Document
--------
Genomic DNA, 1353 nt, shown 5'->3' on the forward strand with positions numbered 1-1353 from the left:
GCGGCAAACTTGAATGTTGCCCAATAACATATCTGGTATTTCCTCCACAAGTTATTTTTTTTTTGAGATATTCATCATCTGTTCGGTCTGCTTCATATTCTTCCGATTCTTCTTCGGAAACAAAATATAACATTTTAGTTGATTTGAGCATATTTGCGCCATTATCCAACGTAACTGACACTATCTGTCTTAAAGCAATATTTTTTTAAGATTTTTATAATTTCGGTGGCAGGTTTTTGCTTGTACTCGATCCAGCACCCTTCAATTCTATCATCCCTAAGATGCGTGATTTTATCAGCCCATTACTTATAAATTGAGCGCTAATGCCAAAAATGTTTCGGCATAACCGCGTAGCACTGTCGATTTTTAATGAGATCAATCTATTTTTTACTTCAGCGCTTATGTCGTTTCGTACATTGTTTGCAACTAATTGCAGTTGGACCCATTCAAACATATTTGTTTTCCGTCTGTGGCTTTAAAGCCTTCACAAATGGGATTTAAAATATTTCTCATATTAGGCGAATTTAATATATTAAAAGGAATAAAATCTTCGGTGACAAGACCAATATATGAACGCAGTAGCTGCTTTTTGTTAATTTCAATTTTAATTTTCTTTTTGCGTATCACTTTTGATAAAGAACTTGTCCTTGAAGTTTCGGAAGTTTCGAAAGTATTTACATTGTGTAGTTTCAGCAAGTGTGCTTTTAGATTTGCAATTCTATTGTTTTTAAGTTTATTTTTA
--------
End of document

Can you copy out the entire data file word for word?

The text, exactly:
Genomic DNA, 1353 nt, shown 5'->3' on the forward strand with positions numbered 1-1353 from the left:
GCGGCAAACTTGAATGTTGCCCAATAACATATCTGGTATTTCCTCCACAAGTTATTTTTTTTTTGAGATATTCATCATCTGTTCGGTCTGCTTCATATTCTTCCGATTCTTCTTCGGAAACAAAATATAACATTTTAGTTGATTTGAGCATATTTGCGCCATTATCCAACGTAACTGACACTATCTGTCTTAAAGCAATATTTTTTTAAGATTTTTATAATTTCGGTGGCAGGTTTTTGCTTGTACTCGATCCAGCACCCTTCAATTCTATCATCCCTAAGATGCGTGATTTTATCAGCCCATTACTTATAAATTGAGCGCTAATGCCAAAAATGTTTCGGCATAACCGCGTAGCACTGTCGATTTTTAATGAGATCAATCTATTTTTTACTTCAGCGCTTATGTCGTTTCGTACATTGTTTGCAACTAATTGCAGTTGGACCCATTCAAACATATTTGTTTTCCGTCTGTGGCTTTAAAGCCTTCACAAATGGGATTTAAAATATTTCTCATATTAGGCGAATTTAATATATTAAAAGGAATAAAATCTTCGGTGACAAGACCAATATATGAACGCAGTAGCTGCTTTTTGTTAATTTCAATTTTAATTTTCTTTTTGCGTATCACTTTTGATAAAGAACTTGTCCTTGAAGTTTCGGAAGTTTCGAAAGTATTTACATTGTGTAGTTTCAGCAAGTGTGCTTTTAGATTTGCAATTCTATTGTTTTTAAGTTTATTTTTA